Small Businesses Embracing MADE IN THE USACarolyn Crummey
But much like the resurgence of the American Bald Eagle, we are starting to see a shift in the number of businesses that insist on embracing MADE IN THE USA, not as a marketing ploy, but as a true attempt to reinvigorate our economy, provide jobs to their local communities and fulfill consumer demand for products made in America.
In a 2012 survey by Perception Research Services, 83 percent of those surveyed said they pay attention to whether a product is labeled ‘Made in the USA’ and 76 percent said they would be more likely to buy something with that designation. And while you may argue that many will “say” they’ll buy based on Made in the USA but will defer to price, think again. A 2012 international consumer survey by Boston Consulting Group found that more than 80 percent of U.S. respondents said they prefer items made in America and are willing to pay more.
If the surveys don’t convince you, then let’s turn to one of the most reliable sources of data for consumer behavior: what’s being searched for on Google. Google Trends, which identifies top searches and story topics consumed, shows that people are seeking American made products online in ever increasing numbers. Searches for “Made in the USA” and “Made in America” have been on a sharp increase over the last few years. So, if consumers are demanding it, smart businesses will give them what they want!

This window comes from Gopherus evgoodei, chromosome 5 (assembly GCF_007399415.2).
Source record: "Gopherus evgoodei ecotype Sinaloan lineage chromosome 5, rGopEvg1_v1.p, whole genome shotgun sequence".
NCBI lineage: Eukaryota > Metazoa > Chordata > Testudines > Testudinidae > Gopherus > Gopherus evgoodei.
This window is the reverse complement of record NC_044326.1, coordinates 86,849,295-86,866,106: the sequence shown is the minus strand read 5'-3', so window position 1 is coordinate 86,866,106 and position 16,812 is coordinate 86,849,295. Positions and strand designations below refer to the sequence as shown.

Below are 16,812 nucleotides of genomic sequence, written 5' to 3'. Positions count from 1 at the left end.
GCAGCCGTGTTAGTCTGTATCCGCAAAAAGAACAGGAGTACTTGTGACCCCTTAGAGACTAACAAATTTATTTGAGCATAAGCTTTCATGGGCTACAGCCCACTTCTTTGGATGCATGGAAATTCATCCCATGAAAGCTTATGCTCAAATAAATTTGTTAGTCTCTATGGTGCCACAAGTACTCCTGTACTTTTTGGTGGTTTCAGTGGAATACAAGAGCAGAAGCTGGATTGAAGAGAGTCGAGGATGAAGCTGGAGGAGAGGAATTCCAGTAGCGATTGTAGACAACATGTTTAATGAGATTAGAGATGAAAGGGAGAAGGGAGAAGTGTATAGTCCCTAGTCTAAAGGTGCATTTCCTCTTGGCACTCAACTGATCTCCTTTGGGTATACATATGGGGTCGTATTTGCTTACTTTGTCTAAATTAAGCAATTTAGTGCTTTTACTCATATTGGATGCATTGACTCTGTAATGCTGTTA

Looking to give consumers what they want, and following in the footsteps of some highly successful companies that made “Made in the USA” a key component – Weber Grills, Harley Davidson Motorcycles, Hershey, Wilson Sporting Goods and Gibson Guitar – many of today’s small businesses are choosing the pride of selling “Made in the USA” products over maximum profits.
We found five such companies – Litchfield International, Beekman 1802, AquaNotes, OM (Organic Mixology) and Lindsay Tia – who are proud to say they are “Made in the USA”. Check out each of their stories.